The Santa Cruz Rio Theatre is the only Bay Area and Central Coast stop for the off Broadway tour of Angelina Ballerina the Musical! Show has had a successful three year run in New York and comes to a close at the end of this year with its first, last and limited U.S. Tour. Children ages 3-10 absolutely love the 50 minute show with 8 characters and nine musical numbers.

Tickets on sale Aug 1,  $29.50 

Shows: Dec 7 & 8, 11am and 1pm

 Rio Theatre, 1205 Soquel Ave, Santa Cruz, (831) 278-1419

  Suki: From Homeschool to School

(Photos General) SukiWessling2013.jpg

A friend told me the other night that she was eagerly awaiting my next installment of our ongoing school saga. After homeschooling kindergarten through fifth grade, my daughter decided to try out public school this year.

Probably the most surprising news for most people is that there is so little news. Because it was her choice and she knew that it was her responsibility to follow through on it, we’ve had little trouble with the daily details that many homeschoolers find difficult. She sets her alarm and gets up each morning 10 minutes before we do. (This is to allow for the quiet reading time that she always had at the beginning of the day.) She is actually eating a [mostly] healthy breakfast each day. (As opposed to our less successful homeschool approach, which was to let her read until she was finally willing to eat, as breakfast is her least favorite meal.) And she doesn’t enjoy having to do homework after being at school all day, but it’s never a lot and she puts in a decent effort.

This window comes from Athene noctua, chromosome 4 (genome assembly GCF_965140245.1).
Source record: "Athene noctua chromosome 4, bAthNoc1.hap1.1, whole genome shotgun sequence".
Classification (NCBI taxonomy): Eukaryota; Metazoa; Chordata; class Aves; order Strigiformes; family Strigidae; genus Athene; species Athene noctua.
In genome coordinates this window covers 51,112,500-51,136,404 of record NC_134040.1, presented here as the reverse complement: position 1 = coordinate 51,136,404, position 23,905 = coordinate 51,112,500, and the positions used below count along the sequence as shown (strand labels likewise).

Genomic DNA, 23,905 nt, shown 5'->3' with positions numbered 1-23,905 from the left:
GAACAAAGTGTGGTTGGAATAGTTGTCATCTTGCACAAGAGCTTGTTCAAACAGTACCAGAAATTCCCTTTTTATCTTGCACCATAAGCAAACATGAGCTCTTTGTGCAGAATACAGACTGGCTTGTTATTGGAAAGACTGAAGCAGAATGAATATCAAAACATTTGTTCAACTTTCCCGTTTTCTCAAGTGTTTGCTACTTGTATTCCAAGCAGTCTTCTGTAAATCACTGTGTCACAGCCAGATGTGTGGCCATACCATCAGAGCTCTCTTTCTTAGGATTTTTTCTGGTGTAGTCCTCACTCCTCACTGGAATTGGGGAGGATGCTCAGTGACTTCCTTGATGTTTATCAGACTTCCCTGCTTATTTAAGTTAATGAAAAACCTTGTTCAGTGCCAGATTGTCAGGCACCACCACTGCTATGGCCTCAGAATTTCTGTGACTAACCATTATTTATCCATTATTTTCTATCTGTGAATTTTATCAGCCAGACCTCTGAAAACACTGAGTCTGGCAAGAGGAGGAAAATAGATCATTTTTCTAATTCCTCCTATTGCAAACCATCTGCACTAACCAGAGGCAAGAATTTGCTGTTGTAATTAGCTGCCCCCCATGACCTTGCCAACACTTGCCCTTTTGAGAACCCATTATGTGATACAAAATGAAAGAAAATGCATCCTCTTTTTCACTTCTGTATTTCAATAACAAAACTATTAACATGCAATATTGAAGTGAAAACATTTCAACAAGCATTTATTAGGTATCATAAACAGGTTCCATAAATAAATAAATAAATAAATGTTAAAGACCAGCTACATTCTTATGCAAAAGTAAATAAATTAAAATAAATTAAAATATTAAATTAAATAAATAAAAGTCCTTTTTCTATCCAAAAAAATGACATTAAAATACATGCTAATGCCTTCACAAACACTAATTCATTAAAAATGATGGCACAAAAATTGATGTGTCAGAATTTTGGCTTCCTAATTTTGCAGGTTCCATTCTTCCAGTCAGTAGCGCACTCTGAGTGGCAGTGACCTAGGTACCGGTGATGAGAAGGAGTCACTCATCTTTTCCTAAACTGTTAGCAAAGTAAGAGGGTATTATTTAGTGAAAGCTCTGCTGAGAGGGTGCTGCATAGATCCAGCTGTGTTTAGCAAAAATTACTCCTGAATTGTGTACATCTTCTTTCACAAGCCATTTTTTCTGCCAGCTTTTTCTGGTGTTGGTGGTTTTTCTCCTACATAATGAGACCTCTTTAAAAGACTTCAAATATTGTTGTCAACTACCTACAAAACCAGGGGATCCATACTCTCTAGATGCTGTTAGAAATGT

But the big question for her was never whether she would be able to deal with the daily grind. The big issue that comes up with any child like her, whether homeschooled or not, is fitting into an education approach that is at odds with her needs as a twice-exceptional learner. We have been very lucky that her teacher is a caring and flexible educator, so we haven't had to overcome the barriers that so many teachers set up in front of their unusual learners. But at its core, the American public education system is very unfriendly to kids like her in a variety of ways. Here are some of the major differences we're noticing between school and homeschool education...... Read more >>>>

 Suki Wessling writes about parenting, education, gifted children, and homeschooling at Avant Parenting.

 

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  Christine: Mutated All Over

(Graphics) DNA_Structure.jpgI bet most people think they have a genetic fingerprint that is static.  TV programs lead us to think that if you can collect DNA from a crime scene you can match it to the criminal. There are lots of problems with that idea, but now a new one has appeared. It turns out that our DNA can be different in different parts of our bodies.

There is a term, "mosaic", to describe people who have different genomes in different cells. It has always been associated with specific genetic disorders, and considered very uncommon. The different cells were scattered throughout the body. These mosaic people were different in very specific and understood ways. We thought.  Ooops!

It is now easier and cheaper to do a complete genetic analysis. Most genetic analysis that you read about or could order look at a limited number of specified genes. The onset of more detailed genetic analysis has started to show the multiple genomes associated with a single person.

One interesting thing is that a person may have clumps of cells with unique genomes. There may be a single clump in one region of a body and nothing different anywhere else. Some others have genomes that appear to come from somebody else.

Isn't this against the rules?
... find out more>>>>

Christine is a scientist and mom.  You can find more of her essays here.